Remember when the DVD was introduced? Remember how all the hardware companies and Hollywood studios played nice together, bringing out a steady flow of players and movies? Well, you can forget about that when the HD DVD and Blu-ray high-def disc formats debut over the next few months.
Clearly embedded somewhere in America's national psyche is an obsession with getting thin. How else do you explain both the celebrity of Nicole Richie and the craze for flat-panel TVs? In fact, with the increased focus on TVs slim enough to be mounted on a wall, the environment for rear-projection HDTVs has gotten a lot tougher.
I’d had my AR ES-1 turntable for about 20 years when a tenant burned my house — and the turntable and about 3,000 records — to the ground the one time I decided to rent it. If this sad story has a silver lining, it’s that it sent me back into the world of vinyl and turntables.
For years, in-wall and in-ceiling speakers were the 98-pound weaklings of the speaker world. Lacking the muscle needed for realistic-sounding music playback - let alone action-movie soundtracks - they were ignored by anyone who took sound seriously.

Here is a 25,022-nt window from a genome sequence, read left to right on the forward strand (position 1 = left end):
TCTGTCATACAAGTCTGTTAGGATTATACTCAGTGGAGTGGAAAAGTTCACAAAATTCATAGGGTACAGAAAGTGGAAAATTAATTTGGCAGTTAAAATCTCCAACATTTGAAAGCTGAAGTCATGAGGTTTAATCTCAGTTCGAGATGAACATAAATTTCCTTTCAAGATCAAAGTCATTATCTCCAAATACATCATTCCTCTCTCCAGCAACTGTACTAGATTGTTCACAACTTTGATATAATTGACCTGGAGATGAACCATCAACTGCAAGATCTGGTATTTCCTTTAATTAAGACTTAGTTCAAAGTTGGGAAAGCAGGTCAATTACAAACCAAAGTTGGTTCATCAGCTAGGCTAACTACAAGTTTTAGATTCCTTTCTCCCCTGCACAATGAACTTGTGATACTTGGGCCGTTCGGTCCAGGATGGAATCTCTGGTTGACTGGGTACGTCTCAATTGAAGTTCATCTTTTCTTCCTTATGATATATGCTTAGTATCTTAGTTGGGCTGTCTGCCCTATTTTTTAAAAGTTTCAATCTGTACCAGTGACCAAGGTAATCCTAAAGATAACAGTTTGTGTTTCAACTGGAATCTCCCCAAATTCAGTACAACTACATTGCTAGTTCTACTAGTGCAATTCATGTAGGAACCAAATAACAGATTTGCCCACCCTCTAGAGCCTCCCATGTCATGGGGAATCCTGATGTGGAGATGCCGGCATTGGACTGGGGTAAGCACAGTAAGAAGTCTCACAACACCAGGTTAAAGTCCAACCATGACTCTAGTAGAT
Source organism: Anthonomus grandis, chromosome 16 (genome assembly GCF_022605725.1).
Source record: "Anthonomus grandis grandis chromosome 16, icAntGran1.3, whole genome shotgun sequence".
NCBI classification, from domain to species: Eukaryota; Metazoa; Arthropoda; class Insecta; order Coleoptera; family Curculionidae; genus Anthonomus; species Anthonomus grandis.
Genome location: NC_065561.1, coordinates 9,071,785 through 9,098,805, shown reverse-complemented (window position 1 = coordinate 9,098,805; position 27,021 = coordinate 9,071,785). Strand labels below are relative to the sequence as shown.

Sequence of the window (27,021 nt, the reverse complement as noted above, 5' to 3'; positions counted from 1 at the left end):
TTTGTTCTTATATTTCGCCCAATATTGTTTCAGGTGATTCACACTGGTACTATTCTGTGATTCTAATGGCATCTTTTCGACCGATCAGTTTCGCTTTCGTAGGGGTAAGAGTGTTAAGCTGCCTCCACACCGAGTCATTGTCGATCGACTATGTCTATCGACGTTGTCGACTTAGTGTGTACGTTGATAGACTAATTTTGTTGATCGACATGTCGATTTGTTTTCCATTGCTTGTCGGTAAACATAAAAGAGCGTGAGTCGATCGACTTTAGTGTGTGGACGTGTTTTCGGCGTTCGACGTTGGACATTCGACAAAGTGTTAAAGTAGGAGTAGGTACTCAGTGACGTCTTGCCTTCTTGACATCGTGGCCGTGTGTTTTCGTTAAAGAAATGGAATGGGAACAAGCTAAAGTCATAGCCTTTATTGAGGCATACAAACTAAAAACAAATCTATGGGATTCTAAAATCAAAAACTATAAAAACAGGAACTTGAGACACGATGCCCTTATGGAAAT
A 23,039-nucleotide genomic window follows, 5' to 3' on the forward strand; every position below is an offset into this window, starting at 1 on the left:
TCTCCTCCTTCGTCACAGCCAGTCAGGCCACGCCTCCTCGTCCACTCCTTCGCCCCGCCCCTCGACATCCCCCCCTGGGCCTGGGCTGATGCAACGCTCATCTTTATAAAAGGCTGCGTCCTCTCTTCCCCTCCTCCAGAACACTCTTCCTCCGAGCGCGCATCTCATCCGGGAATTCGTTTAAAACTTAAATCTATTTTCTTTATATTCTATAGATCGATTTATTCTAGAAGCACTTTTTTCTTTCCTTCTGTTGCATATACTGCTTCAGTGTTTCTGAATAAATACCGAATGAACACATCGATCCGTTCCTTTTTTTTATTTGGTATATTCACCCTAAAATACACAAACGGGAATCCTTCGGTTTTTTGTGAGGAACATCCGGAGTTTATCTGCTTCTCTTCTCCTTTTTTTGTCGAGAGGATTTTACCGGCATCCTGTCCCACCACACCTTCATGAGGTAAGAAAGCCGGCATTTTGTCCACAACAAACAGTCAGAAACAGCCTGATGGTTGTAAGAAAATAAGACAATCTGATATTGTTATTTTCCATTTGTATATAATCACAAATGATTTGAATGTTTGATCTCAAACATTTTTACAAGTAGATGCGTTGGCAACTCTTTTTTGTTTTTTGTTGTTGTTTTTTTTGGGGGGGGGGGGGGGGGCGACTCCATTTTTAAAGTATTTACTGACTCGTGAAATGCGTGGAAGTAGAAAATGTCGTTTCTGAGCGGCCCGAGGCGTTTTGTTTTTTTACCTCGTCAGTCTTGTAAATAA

But the once-ridiculed category has re-emerged, surprisingly pumped and ready to kick sand in the face of that conventional wisdom.
This past fall, astute subscribers to the Time Warner digital cable service in New York City began to notice something unusual-and no, it wasn't that their bills were going down. It was the appearance of Channel 1000 on the onscreen program guide, accompanied by the letters MOD. Was this a new retro fashion channel? Actually, the truth is more interesting.
Just a week before the May 9 release of their two-CD set Stadium Arcadium, the Red Hot Chili Peppers found that the whole album had been leaked to the Internet, letting fans download it free from file-sharing sites. These days, of course, leaks are hardly novel - but the reaction of the band's bass player, Flea, was.